Proteins are important to a vast array of functions in living things, from catalyzing reactions to providing structure and conveying messages within the body. They are absolutely vital to life and are produced by transcription and translation of DNA and RNA.Proteins are made up of long, polymerized chains of amino acids. An amino acid is a protein-building molecule that contains an amino group (), a carboxyl group (), and between them a carbon atom attached to a side chain. The side chain, known as "the R group," gives the amino acid its identity and contributes to its structure and function of the protein.
Amino Acid Structure
Amino acids are joined together by peptide bonds that result from a dehydration synthesis reaction. A peptide bond is a covalent amide () bond that forms between two adjacent amino acids along the same peptide chain. The bond forms between the amine () group, or amino group, of one amino acid and the carboxyl () group of another. In forming the bond, the group loses a hydroxide ion (OH–) while the amine group loses a hydrogen ion (H+), producing a molecule of water. The nitrogen atom of the amine group then bonds to the carbon atom of the group, creating a peptide bond. The process is repeated for every amino acid added to the chain.
Structure and Function of Amino Acids
For all proteins, the shape of the molecule determines how it interacts with other molecules and therefore determines its function. There are four structural levels to a protein. A protein's primary structure is the sequence of amino acids linked by peptide (amide) bonds to form a polypeptide chain. Proteins tend to be large molecules, and each protein has its own unique primary structure. Many proteins are between 200 and 400 amino acids long but can have up to several thousand.The secondary structure of a protein is the initial folding of the amino acid polymer that arises from hydrogen bonding between the amine and carboxyl groups of amino acids in neighboring parts of the chain. This secondary structure appears in two variations. One type of secondary structure is the alpha helix, a helical structure of proteins that adopts a right-handed-spiral conformation, where chain backbone groups form hydrogen bonds with groups of nearby amino acids along the protein chain. Hydrogen bonds form between the amine group of one amino acid and the carboxyl group of the amino acid four spaces past it on the same chain. The second variation of a protein's secondary structure is a beta pleated sheet, a structure of amino acids that takes the shape of a pleated sheet folded at regular intervals. The shape is held in place by hydrogen bonds that form between adjacent amino acids on different chains. To picture secondary structures, it's important to remember that proteins (and all molecules) exist as three-dimensional structures in space, even though they are commonly represented as two-dimensional structures on paper. A protein may have a secondary shape that is entirely composed of one of these structures or a mixture of both.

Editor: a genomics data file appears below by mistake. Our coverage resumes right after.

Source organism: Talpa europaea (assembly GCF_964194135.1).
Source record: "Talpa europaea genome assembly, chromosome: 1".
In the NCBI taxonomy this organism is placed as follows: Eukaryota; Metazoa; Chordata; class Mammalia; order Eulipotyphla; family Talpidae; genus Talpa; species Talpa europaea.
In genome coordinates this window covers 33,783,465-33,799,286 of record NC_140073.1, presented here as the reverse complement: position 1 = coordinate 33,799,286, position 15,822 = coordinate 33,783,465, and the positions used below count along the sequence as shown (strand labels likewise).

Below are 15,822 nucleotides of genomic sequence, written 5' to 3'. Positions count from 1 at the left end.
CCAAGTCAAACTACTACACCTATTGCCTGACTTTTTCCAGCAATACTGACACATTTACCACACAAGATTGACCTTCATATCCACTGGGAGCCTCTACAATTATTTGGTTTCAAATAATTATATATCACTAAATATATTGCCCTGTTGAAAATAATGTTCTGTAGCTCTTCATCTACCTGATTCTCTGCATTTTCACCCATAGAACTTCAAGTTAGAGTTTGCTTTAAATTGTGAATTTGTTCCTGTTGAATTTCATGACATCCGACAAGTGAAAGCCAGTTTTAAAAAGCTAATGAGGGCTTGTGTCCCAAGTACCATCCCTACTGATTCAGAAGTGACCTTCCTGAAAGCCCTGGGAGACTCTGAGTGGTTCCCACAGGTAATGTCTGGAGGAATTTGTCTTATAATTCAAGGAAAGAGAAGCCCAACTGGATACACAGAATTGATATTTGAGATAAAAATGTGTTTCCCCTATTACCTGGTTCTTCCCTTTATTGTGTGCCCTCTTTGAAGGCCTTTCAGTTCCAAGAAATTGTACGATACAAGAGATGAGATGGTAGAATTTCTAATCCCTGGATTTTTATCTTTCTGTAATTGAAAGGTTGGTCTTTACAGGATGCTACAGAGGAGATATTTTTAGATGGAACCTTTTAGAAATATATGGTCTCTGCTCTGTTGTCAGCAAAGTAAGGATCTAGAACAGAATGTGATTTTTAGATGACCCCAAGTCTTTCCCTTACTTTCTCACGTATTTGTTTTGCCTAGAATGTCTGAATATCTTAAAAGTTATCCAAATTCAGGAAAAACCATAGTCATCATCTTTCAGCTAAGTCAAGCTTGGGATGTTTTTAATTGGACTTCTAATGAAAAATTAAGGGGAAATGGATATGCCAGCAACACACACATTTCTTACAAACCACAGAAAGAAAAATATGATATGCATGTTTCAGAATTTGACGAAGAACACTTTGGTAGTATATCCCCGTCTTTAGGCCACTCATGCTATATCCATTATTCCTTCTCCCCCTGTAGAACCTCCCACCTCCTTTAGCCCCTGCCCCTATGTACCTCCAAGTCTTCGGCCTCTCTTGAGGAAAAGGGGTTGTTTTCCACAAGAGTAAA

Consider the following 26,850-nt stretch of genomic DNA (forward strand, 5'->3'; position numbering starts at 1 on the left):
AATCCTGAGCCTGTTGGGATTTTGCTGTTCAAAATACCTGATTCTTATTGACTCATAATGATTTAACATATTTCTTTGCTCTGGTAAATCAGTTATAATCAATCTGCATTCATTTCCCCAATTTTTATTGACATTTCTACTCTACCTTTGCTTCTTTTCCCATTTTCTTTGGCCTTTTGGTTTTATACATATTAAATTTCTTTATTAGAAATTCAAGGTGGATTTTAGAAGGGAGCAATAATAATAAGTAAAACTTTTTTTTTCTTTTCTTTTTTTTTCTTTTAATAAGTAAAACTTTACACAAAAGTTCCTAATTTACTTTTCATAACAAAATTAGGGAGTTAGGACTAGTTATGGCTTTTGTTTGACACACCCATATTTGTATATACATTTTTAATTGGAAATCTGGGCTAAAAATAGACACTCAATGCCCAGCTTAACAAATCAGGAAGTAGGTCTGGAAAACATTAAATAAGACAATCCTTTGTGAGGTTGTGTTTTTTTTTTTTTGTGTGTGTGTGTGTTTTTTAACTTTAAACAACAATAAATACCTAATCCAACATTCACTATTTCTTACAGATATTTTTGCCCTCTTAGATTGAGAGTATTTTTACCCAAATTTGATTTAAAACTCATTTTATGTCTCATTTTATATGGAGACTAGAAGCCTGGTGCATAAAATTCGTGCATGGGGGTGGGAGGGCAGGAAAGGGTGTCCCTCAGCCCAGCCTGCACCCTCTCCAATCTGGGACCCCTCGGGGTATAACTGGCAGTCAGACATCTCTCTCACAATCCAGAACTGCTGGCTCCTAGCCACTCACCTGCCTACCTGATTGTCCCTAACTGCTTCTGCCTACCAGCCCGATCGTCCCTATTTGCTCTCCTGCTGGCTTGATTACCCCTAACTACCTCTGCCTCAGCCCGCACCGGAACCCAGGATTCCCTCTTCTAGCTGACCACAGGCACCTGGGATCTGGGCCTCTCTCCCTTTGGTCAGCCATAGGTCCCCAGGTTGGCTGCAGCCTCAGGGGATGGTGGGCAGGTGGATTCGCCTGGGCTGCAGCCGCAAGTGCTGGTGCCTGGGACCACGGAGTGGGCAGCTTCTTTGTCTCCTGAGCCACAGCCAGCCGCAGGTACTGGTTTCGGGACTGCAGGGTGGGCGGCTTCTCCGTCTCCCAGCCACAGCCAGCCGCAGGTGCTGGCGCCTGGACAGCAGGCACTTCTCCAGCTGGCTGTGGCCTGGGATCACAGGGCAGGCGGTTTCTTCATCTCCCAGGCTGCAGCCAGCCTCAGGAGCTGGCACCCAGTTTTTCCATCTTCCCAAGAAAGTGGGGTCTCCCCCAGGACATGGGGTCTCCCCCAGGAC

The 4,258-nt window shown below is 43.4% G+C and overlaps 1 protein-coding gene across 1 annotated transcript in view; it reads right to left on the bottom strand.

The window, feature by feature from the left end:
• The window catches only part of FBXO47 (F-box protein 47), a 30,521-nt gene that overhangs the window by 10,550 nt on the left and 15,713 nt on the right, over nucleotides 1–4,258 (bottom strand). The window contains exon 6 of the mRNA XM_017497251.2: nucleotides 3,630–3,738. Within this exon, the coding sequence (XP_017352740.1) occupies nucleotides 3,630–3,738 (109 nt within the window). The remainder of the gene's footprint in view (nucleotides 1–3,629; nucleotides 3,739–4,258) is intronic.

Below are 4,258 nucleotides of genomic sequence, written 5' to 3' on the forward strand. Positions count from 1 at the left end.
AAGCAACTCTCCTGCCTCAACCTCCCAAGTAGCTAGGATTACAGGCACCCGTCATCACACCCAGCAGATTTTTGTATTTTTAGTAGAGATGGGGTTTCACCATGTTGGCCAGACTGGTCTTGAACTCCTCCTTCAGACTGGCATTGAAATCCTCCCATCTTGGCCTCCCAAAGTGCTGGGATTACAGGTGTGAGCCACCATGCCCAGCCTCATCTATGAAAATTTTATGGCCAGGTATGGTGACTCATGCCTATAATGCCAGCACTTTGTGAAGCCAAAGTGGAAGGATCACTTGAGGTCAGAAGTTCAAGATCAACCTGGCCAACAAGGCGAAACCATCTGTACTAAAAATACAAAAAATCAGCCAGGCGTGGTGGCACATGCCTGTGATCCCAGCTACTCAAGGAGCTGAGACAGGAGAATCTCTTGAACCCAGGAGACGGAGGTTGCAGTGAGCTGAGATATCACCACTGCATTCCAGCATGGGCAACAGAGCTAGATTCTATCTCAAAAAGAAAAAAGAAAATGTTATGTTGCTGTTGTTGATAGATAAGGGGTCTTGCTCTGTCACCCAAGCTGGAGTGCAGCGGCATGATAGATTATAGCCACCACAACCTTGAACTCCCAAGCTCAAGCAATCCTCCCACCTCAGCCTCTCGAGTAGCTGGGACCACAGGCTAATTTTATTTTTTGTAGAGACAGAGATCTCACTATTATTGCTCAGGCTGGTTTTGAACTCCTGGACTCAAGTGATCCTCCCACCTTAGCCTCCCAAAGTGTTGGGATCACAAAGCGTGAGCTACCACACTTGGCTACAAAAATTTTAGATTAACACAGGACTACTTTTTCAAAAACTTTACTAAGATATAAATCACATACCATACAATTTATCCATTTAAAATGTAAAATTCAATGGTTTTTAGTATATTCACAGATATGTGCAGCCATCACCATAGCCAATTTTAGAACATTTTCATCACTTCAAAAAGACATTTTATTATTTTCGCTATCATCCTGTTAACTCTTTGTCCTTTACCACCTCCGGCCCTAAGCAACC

Levels of Protein Structure
Quaternary Structure of Hemoglobin
Many important chemical reactions in the human body, such as extracting energy from food or copying DNA, would happen extremely slowly if it weren't for enzymes. Enzymes are proteins with precise shapes that allow them to catalyze biological reactions. Each reaction requires its own specific enzyme, and each enzyme has its own unique shape.
Each enzyme contains an area called the active site, which is the place on an enzyme where the substrate binds and the reaction occurs. A substrate is a molecule that is acted upon by an enzyme by binding to the enzyme's active site. The binding of the enzyme to the substrate can change the substrate in a number of ways, allowing it to carry out a function. The binding of the enzyme may pull the substrate apart, bring molecules close enough together to react, or affect the configuration of electrons on the substrate, altering its ability to bond with particular nearby molecules.
The function of an enzyme can be affected by factors that influence the hydrogen bonding or disulfide bridges, which are bonds between two sulfur atoms forming the general structure , that stabilize the shape of the enzyme. These bonds are very sensitive to changes in temperature and pH. Enzymes in conditions other than their optimal temperature or pH may become denatured (structurally altered), losing their shape and therefore becoming unable to carry out their functions.